Green Bay Packers' Weaknesses Continue to Haunt Them as the Season Nears an End

Pat O'DonnellContributor IIDecember 19, 2011

KANSAS CITY, MO - DECEMBER 18:  Head coach Mike McCarthy of the Green Bay Packers watches from the sidelines during the game against  the Kansas City Chiefs on December 18, 2011 at Arrowhead Stadium in Kansas City, Missouri.  (Photo by Jamie Squire/Getty Images)
Jamie Squire/Getty Images

At the end of October, the Green Bay Packers were 7-0 and looking dominant. It was then that I wrote an article proclaiming the "5 Hidden Weaknesses of the Green Bay Packers." Those weaknesses were, in order:

1. Jarrett Bush

2. Cullen Jenkins loss equaling no pass rush

3. Jermichael Finley

4. Marshall Newhouse

5. Mike McCarthy

Many of the comments regarding this list were critical, but it is my contention that these were the weaknesses after Week 7, and even more troubling, they continue to be weaknesses at this late point in the season.

Jarrett Bush still cannot cover opposing receivers, whether it is a running back, tight end or wide receiver. He seems to be following by a few steps whenever he is in coverage. Granted, there are many other breakdowns in the secondary that have allowed opposing receivers to be wide open throughout this season. A lack of any sort of pass rush also contributes to this problem. Bush also had another holding call on punt coverage in Sunday's game.

Replacing Cullen Jenkins with an untested and injury riddled Mike Neal may be the one decision that could ultimately derail this team on their way to a possible Super Bowl repeat. It ranks up there with Thompson's decision to basically replace Mike Wahle and Marco Riviera with rookies and scrubs after the '04 season, leading to a disastrous 4-12 season in 2005.

Last year, Jenkins provided an inside push along with BJ Raji, allowing Clay Matthews to see less double teams and get pressure from the outside. Unfortunately, Jenkins' absence has lead to Raji looking less and less like a pass rusher, and also has lead to double and triple teams on Matthews throughout each and every game. With no other Packers getting pressure, quarterbacks have been allowed an extra second or two and thus have been able to pick the Packers defense apart.

Jermichael Finley is playing himself out of Green Bay. His all-too-often drops and self promotion are getting tired. His drops are usually costly, because they have come on third downs and even possible touchdowns. He continues to proclaim that all will be well, but history continues to repeat. His celebration act after finally catching a ball is ridiculous. Finley may be an elite talent, but until he can hang onto the ball, he hurts the team as much as he helps it and he is not in the conversation as best tight end in the league.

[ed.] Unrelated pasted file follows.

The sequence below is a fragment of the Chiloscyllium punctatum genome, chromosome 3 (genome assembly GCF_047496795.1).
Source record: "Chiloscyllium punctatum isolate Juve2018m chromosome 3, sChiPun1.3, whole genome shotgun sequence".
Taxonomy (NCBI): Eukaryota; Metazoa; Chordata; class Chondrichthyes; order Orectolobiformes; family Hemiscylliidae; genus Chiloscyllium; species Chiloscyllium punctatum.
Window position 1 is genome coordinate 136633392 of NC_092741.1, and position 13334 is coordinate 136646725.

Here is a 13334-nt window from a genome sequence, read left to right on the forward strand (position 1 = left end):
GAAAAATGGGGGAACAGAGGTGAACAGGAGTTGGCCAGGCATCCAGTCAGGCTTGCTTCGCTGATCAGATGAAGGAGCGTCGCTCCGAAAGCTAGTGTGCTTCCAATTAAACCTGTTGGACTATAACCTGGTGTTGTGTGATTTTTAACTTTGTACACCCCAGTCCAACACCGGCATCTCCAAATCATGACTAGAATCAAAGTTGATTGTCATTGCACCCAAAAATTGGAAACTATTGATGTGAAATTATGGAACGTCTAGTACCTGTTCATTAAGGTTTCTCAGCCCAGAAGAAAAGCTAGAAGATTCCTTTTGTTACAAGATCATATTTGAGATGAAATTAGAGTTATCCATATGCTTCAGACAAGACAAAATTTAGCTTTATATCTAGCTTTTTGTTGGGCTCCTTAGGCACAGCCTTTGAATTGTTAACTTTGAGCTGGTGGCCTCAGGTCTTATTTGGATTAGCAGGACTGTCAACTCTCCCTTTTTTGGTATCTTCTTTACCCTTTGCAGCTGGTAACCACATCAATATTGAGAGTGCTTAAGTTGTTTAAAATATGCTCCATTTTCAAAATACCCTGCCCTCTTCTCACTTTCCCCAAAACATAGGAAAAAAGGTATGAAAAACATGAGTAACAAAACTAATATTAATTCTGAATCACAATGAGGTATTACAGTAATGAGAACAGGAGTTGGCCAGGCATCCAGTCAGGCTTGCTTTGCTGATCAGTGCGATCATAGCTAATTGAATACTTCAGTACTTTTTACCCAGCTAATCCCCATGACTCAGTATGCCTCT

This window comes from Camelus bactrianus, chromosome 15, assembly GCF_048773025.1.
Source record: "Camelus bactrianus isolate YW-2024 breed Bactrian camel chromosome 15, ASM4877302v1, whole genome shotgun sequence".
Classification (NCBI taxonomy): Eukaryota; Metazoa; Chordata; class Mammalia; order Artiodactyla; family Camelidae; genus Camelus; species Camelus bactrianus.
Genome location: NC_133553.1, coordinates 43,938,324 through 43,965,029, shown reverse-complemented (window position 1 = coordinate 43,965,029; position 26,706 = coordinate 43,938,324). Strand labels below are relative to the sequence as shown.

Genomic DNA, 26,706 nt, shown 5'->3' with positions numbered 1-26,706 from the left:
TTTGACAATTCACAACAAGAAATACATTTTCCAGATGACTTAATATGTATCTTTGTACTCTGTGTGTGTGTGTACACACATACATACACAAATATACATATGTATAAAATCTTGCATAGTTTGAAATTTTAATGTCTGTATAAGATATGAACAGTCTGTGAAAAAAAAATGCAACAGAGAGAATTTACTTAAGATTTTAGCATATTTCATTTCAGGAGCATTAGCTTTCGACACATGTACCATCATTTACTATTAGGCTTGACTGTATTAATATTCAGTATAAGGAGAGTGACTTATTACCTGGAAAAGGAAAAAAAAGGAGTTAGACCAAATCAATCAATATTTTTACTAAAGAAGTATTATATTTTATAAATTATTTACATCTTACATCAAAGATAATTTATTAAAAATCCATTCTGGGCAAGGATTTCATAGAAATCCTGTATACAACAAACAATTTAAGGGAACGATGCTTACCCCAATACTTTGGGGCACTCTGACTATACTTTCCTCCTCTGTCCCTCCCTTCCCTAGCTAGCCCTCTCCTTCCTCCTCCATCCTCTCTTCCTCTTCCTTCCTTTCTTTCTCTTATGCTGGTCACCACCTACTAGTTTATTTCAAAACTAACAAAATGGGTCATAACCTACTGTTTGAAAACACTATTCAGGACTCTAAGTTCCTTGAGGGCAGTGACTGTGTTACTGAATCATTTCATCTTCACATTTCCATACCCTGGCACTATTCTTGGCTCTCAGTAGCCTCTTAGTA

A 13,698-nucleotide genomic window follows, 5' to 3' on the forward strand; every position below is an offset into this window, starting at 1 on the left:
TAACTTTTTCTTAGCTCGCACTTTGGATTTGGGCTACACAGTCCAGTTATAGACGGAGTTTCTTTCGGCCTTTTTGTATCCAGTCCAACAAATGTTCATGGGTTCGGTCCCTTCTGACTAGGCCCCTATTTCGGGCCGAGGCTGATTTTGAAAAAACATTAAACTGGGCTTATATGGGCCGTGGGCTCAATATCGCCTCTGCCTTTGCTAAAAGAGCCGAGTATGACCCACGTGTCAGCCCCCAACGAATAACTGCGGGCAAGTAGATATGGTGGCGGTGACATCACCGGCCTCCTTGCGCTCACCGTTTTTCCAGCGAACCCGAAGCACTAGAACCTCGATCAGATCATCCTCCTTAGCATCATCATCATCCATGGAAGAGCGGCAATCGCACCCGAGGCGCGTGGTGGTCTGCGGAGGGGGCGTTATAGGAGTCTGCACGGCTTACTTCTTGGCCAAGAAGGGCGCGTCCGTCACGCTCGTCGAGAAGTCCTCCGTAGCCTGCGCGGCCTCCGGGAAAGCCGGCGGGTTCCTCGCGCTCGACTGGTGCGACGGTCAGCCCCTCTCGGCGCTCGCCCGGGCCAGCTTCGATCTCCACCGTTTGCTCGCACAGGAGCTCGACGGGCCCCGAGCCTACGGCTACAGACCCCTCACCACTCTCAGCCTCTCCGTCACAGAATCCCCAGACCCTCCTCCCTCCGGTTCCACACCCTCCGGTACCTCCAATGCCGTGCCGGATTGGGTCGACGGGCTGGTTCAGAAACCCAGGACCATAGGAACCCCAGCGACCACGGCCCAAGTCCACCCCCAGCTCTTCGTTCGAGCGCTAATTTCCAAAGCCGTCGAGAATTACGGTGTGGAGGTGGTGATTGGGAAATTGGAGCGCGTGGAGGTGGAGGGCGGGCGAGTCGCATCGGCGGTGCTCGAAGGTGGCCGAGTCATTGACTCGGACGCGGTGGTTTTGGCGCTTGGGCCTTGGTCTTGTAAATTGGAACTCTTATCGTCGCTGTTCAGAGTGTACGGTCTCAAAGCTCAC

Marshall Newhouse is young and he will probably improve, but it is ludicrous to think he can be counted on going forward into the playoffs. Newhouse simply cannot block proven pass rushers one on one. Kansas City's Tamba Hali is the latest to beat Newhouse continuously, based on his three sacks in Sunday's game. He also was whipped at the line, leading to Sherrod's season ending injury.

Aaron Rodgers Fumbles After Suffering Another Sack by Kansas City's Tamba Hali
Aaron Rodgers Fumbles After Suffering Another Sack by Kansas City's Tamba HaliJamie Squire/Getty Images

Mike McCarthy has done an amazing job during this streak of wins. The Packers always look prepared and usually play a fairly clean and mistake free football game. The problem with McCarthy is his lack of winning games in which the Packers fall behind in the fourth quarter. The most incredible stat during the 19-game win streak is that the Packers NEVER trailed in the fourth quarter in any of those games. While McCarthy does deserve credit, he deserves blame when his team continues to lose close games in which they trail late.

McCarthy also seems inept with many challenge decisions. Sunday's game was a perfect example. Kansas City's Leonard Pope fumbled into the end zone before he stepped out of bounds at the two-yard-line. The problem was the officials didn't see it and replays have proven the play was very close. The result of a challenge would have reversed the call and given Green Bay the ball on the 20-yard line. It would have also cost the Chiefs three points. McCarthy had plenty of time to review the play, but in the end was unable to pull the trigger.

In summing up Green Bay's season up until now, 13-1 is truly impressive. Not as impressive are the teams the Packers have beaten. Not counting the Saints, the Packers haven't played an elite team this year. Although a team can only play it's schedule, it is a concern entering the playoffs.

Furthermore, it seems the Packers have not made adjustments or added players to fix some of their weaknesses. They continue to generate no pass rush and also have difficulty providing adequate protection for Aaron Rodgers. Along with continued drops by receivers and McCarthy's poor record when losing late in games, the Packers could be in big trouble even in their first playoff game, regardless of who they play.